How to grab an audience and change a nation.
Sometimes, as writers, we make things too complicated. I’m writing a screenplay, and it’s easy to throw too much exposition into the mix. My writers’ group members are happy to point that out to me. I have only written two screenplays, and have learned through trial, error, and harsh but friendly critique, that the less you tell and the more you show, the better your work will be. Action speaks louder than words. But simple, strong language sets the stage.
Last night, as I watched season three of “Hap and Leonard,” I heard dialogue that is the epitome of simplicity. Hap, who is Caucasian, asks his friend Leonard, who is Black, “Why do Black people hold onto the church? I would think they would lose faith after everything that happens to Black people.”
Leonard answered, “Because the white man won’t take church from us.” So straightforward and simple. One line of dialogue carried a whole history within it.
Granted this pithy interchange didn’t go into detail about the fact that slave owners forbade slaves to practice the religions they brought from Africa. Nor did it address the issue of Black people being forced to “become Christians,” so slave owners could use their version of Christianity to ensure docility. Even many modern Black parishioners don’t give this history a lot of thought. But the ring of truth in the statement opens the door to those discussions. Meanwhile, a question that has bewildered generations is given a simple, strong answer.
A writer wrote those words. They didn’t spring unbidden into the actors’ mouths. And the words are powerful, as written words should be.
Dr. Martin Luther King also moved people, with strong words to the point. “I have a dream that one day this nation will rise up, live out the true meaning of its creed: ‘We hold these truths to be self evident, that all men are created equal,’” is still the most stirring beginning to a speech I have ever heard.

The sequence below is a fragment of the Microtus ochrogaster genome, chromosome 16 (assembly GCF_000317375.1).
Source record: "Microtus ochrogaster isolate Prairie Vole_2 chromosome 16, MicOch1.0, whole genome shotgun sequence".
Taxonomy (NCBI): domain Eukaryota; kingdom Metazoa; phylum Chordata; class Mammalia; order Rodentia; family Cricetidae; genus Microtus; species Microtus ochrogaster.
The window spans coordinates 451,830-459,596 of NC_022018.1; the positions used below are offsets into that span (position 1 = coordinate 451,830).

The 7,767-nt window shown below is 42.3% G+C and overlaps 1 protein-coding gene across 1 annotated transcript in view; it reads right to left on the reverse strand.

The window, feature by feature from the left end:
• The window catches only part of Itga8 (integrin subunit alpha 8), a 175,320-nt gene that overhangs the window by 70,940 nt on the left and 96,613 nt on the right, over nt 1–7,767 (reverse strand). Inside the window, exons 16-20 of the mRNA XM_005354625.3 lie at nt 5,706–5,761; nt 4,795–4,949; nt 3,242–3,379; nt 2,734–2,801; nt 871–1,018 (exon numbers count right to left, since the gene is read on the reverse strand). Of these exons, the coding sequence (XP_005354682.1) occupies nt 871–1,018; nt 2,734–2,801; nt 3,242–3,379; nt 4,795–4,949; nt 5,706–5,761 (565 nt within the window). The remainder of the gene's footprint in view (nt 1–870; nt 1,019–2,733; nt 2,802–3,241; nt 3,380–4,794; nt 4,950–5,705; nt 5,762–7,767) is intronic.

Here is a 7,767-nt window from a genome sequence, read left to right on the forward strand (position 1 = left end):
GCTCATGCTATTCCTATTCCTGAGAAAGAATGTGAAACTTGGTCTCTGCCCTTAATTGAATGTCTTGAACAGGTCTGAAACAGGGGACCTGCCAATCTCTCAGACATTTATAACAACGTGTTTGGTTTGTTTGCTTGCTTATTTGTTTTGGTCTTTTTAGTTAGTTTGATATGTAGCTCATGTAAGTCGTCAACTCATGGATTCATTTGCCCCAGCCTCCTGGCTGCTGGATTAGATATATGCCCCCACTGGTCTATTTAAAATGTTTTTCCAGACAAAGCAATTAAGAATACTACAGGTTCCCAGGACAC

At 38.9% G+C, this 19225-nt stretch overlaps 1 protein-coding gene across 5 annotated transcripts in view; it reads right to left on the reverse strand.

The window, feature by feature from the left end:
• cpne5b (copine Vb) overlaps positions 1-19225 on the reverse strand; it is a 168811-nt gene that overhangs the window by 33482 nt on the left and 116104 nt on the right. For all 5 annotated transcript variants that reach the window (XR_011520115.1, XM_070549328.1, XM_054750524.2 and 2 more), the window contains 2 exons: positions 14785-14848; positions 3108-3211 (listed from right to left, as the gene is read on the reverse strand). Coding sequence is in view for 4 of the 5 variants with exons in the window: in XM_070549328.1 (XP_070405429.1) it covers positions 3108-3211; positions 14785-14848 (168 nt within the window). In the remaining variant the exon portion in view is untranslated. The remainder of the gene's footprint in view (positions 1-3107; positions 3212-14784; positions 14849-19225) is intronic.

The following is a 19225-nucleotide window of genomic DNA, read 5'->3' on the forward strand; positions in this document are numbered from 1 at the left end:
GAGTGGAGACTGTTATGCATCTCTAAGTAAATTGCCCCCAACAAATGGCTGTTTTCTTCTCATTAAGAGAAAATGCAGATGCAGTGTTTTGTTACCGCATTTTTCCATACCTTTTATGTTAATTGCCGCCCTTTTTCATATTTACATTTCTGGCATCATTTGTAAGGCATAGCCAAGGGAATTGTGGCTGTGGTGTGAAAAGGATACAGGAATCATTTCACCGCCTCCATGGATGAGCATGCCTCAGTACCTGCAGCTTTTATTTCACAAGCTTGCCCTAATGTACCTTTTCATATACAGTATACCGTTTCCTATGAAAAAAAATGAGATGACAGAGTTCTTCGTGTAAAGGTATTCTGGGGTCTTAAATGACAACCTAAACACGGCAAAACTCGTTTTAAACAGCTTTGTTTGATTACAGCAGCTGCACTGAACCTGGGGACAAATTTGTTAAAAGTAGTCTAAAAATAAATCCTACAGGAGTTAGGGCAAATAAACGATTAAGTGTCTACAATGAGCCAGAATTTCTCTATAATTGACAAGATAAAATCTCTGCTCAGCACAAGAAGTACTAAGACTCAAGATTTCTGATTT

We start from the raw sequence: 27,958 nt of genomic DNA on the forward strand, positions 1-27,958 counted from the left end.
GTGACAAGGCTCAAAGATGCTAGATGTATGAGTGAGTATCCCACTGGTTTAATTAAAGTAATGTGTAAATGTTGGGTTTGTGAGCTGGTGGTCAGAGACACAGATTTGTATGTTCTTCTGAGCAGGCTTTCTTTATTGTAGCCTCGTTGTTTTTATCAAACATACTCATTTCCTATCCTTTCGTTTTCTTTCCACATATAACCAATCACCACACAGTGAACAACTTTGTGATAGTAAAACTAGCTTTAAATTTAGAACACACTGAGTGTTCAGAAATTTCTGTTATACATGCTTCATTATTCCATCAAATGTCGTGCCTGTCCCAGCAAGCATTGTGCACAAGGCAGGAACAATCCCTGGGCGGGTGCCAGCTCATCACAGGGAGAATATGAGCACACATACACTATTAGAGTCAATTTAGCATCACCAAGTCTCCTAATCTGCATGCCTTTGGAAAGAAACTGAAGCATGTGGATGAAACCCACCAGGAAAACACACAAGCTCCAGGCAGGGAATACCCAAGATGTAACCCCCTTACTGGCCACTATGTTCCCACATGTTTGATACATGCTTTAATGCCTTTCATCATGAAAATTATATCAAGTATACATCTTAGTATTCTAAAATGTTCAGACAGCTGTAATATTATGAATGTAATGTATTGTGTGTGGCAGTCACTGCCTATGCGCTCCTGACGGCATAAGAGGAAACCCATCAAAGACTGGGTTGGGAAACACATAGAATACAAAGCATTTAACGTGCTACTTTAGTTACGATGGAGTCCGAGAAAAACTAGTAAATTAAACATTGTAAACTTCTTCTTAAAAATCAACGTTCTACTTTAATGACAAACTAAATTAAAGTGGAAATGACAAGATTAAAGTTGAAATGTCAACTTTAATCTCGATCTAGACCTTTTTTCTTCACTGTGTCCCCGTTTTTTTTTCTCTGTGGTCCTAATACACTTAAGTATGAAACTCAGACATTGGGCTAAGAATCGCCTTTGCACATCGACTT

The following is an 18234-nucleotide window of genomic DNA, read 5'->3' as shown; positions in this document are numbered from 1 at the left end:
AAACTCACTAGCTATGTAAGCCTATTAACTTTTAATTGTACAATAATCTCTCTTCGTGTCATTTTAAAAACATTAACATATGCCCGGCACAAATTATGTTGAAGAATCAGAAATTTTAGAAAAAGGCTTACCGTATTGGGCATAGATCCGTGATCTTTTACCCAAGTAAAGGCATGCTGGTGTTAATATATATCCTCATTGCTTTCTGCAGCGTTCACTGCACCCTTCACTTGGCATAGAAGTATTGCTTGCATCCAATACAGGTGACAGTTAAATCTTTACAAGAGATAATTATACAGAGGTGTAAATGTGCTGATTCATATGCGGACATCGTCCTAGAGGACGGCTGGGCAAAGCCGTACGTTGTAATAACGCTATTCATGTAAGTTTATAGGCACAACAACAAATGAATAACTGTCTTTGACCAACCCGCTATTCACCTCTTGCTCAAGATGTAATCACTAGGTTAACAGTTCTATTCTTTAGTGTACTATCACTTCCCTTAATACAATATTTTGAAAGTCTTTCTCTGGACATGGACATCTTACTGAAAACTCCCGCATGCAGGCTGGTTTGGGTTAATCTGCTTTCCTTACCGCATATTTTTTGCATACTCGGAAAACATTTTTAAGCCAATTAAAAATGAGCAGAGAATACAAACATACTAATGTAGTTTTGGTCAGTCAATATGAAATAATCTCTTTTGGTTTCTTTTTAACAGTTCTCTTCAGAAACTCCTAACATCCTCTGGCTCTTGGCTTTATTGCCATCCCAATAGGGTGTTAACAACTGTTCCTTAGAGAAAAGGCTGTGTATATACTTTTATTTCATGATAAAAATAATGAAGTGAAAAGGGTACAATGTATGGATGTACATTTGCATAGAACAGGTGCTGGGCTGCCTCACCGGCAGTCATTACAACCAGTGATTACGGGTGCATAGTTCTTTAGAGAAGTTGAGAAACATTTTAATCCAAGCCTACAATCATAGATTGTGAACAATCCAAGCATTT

Those words grew out of the Southern Christian Leadership Conference. A group that helped start a movement that would not have existed in the form it did if, indeed, the white man had taken the church from Black people. Out of evil came good.
Like a good screenplay, the Civil Rights Movement leaders did more than make speeches. They backed up the speeches with actions, and the images of those actions and reactions are what moved a nation.
Actions and words must work together in any good cause.
“Give me liberty or give me death,” Patrick Henry’s rallying call to the fight for American freedom from England.
“Ask not what your country can do for you, but what you can do for your country,” John F. Kennedy inspiring a nation to work together for the social good.
“No man ever helps me into carriages, or over mud puddles, or gives me any best place! And ain’t I a woman?” Sojourner Truth speaking to the predominantly white audience about women’s suffrage.
Simple, strong words with follow-up action work in fiction, movies and in the real world. Show and tell, in that order.